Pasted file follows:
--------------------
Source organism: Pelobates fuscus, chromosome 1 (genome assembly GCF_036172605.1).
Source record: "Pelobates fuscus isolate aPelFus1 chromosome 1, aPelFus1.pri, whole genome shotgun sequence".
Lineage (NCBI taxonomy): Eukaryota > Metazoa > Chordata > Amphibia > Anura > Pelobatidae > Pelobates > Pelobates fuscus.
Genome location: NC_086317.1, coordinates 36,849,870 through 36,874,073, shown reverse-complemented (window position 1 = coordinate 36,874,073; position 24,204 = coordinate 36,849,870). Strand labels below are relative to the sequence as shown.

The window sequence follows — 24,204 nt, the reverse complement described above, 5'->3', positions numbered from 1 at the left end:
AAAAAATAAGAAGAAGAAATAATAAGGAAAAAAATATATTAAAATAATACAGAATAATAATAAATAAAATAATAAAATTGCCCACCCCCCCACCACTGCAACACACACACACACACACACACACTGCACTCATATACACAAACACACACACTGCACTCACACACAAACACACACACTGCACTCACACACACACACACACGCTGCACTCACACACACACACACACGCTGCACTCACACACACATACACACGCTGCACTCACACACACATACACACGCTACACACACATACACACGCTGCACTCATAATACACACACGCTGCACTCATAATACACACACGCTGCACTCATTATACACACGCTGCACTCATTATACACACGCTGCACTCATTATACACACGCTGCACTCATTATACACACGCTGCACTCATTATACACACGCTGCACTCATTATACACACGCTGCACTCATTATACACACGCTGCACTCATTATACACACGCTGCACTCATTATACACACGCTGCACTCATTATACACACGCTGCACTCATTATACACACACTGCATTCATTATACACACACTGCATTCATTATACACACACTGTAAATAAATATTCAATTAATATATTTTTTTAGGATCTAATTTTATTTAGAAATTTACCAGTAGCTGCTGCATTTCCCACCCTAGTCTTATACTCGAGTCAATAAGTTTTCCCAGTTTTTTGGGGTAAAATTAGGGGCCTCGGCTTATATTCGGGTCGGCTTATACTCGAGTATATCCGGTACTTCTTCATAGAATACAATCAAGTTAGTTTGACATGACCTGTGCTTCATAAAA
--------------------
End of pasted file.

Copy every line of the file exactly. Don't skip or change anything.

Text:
Source organism: Pelobates fuscus, chromosome 1 (genome assembly GCF_036172605.1).
Source record: "Pelobates fuscus isolate aPelFus1 chromosome 1, aPelFus1.pri, whole genome shotgun sequence".
Lineage (NCBI taxonomy): Eukaryota > Metazoa > Chordata > Amphibia > Anura > Pelobatidae > Pelobates > Pelobates fuscus.
Genome location: NC_086317.1, coordinates 36,849,870 through 36,874,073, shown reverse-complemented (window position 1 = coordinate 36,874,073; position 24,204 = coordinate 36,849,870). Strand labels below are relative to the sequence as shown.

The window sequence follows — 24,204 nt, the reverse complement described above, 5'->3', positions numbered from 1 at the left end:
AAAAAATAAGAAGAAGAAATAATAAGGAAAAAAATATATTAAAATAATACAGAATAATAATAAATAAAATAATAAAATTGCCCACCCCCCCACCACTGCAACACACACACACACACACACACACTGCACTCATATACACAAACACACACACTGCACTCACACACAAACACACACACTGCACTCACACACACACACACACGCTGCACTCACACACACACACACACGCTGCACTCACACACACATACACACGCTGCACTCACACACACATACACACGCTACACACACATACACACGCTGCACTCATAATACACACACGCTGCACTCATAATACACACACGCTGCACTCATTATACACACGCTGCACTCATTATACACACGCTGCACTCATTATACACACGCTGCACTCATTATACACACGCTGCACTCATTATACACACGCTGCACTCATTATACACACGCTGCACTCATTATACACACGCTGCACTCATTATACACACGCTGCACTCATTATACACACGCTGCACTCATTATACACACGCTGCACTCATTATACACACACTGCATTCATTATACACACACTGCATTCATTATACACACACTGTAAATAAATATTCAATTAATATATTTTTTTAGGATCTAATTTTATTTAGAAATTTACCAGTAGCTGCTGCATTTCCCACCCTAGTCTTATACTCGAGTCAATAAGTTTTCCCAGTTTTTTGGGGTAAAATTAGGGGCCTCGGCTTATATTCGGGTCGGCTTATACTCGAGTATATCCGGTACTTCTTCATAGAATACAATCAAGTTAGTTTGACATGACCTGTGCTTCATAAAA